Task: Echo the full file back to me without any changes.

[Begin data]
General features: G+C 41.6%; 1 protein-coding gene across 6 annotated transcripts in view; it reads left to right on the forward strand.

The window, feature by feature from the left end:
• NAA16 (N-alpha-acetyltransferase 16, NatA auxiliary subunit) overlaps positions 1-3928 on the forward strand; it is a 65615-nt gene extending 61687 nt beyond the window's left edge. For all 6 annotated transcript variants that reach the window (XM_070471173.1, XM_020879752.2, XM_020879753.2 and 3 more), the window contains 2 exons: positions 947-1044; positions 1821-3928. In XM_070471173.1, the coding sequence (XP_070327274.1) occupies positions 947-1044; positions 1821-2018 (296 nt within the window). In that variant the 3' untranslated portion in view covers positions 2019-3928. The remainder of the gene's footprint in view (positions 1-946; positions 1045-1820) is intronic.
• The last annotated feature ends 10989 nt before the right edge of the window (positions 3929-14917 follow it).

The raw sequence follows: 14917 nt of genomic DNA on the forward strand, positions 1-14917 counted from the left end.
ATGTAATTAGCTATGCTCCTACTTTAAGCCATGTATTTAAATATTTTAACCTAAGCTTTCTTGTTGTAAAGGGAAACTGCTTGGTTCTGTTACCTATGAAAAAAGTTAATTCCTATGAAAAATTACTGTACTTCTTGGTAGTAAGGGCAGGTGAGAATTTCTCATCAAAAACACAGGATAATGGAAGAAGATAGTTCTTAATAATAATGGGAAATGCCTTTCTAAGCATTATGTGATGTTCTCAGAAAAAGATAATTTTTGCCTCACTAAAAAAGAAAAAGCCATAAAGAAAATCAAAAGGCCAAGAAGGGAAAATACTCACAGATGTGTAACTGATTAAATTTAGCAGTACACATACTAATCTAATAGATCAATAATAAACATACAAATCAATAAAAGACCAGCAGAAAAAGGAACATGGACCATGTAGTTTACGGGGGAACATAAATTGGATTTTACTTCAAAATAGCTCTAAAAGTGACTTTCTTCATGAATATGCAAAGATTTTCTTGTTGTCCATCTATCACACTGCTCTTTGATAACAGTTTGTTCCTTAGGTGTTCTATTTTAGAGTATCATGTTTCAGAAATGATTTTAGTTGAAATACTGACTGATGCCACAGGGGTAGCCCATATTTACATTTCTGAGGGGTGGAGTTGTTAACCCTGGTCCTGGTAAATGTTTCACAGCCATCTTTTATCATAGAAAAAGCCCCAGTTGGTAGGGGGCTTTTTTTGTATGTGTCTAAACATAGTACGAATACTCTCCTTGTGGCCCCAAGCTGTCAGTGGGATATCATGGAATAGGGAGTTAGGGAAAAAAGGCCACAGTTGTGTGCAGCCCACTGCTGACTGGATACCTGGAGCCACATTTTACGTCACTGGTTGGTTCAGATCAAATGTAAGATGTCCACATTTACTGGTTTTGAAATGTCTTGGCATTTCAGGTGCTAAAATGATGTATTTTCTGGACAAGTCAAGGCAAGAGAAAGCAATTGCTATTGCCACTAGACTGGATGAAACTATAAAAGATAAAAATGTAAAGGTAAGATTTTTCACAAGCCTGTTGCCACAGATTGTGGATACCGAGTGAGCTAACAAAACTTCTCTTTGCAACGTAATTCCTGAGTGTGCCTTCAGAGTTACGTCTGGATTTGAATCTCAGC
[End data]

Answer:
General features: G+C 41.6%; 1 protein-coding gene across 6 annotated transcripts in view; it reads left to right on the forward strand.

The window, feature by feature from the left end:
• NAA16 (N-alpha-acetyltransferase 16, NatA auxiliary subunit) overlaps positions 1-3928 on the forward strand; it is a 65615-nt gene extending 61687 nt beyond the window's left edge. For all 6 annotated transcript variants that reach the window (XM_070471173.1, XM_020879752.2, XM_020879753.2 and 3 more), the window contains 2 exons: positions 947-1044; positions 1821-3928. In XM_070471173.1, the coding sequence (XP_070327274.1) occupies positions 947-1044; positions 1821-2018 (296 nt within the window). In that variant the 3' untranslated portion in view covers positions 2019-3928. The remainder of the gene's footprint in view (positions 1-946; positions 1045-1820) is intronic.
• The last annotated feature ends 10989 nt before the right edge of the window (positions 3929-14917 follow it).

The raw sequence follows: 14917 nt of genomic DNA on the forward strand, positions 1-14917 counted from the left end.
ATGTAATTAGCTATGCTCCTACTTTAAGCCATGTATTTAAATATTTTAACCTAAGCTTTCTTGTTGTAAAGGGAAACTGCTTGGTTCTGTTACCTATGAAAAAAGTTAATTCCTATGAAAAATTACTGTACTTCTTGGTAGTAAGGGCAGGTGAGAATTTCTCATCAAAAACACAGGATAATGGAAGAAGATAGTTCTTAATAATAATGGGAAATGCCTTTCTAAGCATTATGTGATGTTCTCAGAAAAAGATAATTTTTGCCTCACTAAAAAAGAAAAAGCCATAAAGAAAATCAAAAGGCCAAGAAGGGAAAATACTCACAGATGTGTAACTGATTAAATTTAGCAGTACACATACTAATCTAATAGATCAATAATAAACATACAAATCAATAAAAGACCAGCAGAAAAAGGAACATGGACCATGTAGTTTACGGGGGAACATAAATTGGATTTTACTTCAAAATAGCTCTAAAAGTGACTTTCTTCATGAATATGCAAAGATTTTCTTGTTGTCCATCTATCACACTGCTCTTTGATAACAGTTTGTTCCTTAGGTGTTCTATTTTAGAGTATCATGTTTCAGAAATGATTTTAGTTGAAATACTGACTGATGCCACAGGGGTAGCCCATATTTACATTTCTGAGGGGTGGAGTTGTTAACCCTGGTCCTGGTAAATGTTTCACAGCCATCTTTTATCATAGAAAAAGCCCCAGTTGGTAGGGGGCTTTTTTTGTATGTGTCTAAACATAGTACGAATACTCTCCTTGTGGCCCCAAGCTGTCAGTGGGATATCATGGAATAGGGAGTTAGGGAAAAAAGGCCACAGTTGTGTGCAGCCCACTGCTGACTGGATACCTGGAGCCACATTTTACGTCACTGGTTGGTTCAGATCAAATGTAAGATGTCCACATTTACTGGTTTTGAAATGTCTTGGCATTTCAGGTGCTAAAATGATGTATTTTCTGGACAAGTCAAGGCAAGAGAAAGCAATTGCTATTGCCACTAGACTGGATGAAACTATAAAAGATAAAAATGTAAAGGTAAGATTTTTCACAAGCCTGTTGCCACAGATTGTGGATACCGAGTGAGCTAACAAAACTTCTCTTTGCAACGTAATTCCTGAGTGTGCCTTCAGAGTTACGTCTGGATTTGAATCTCAGC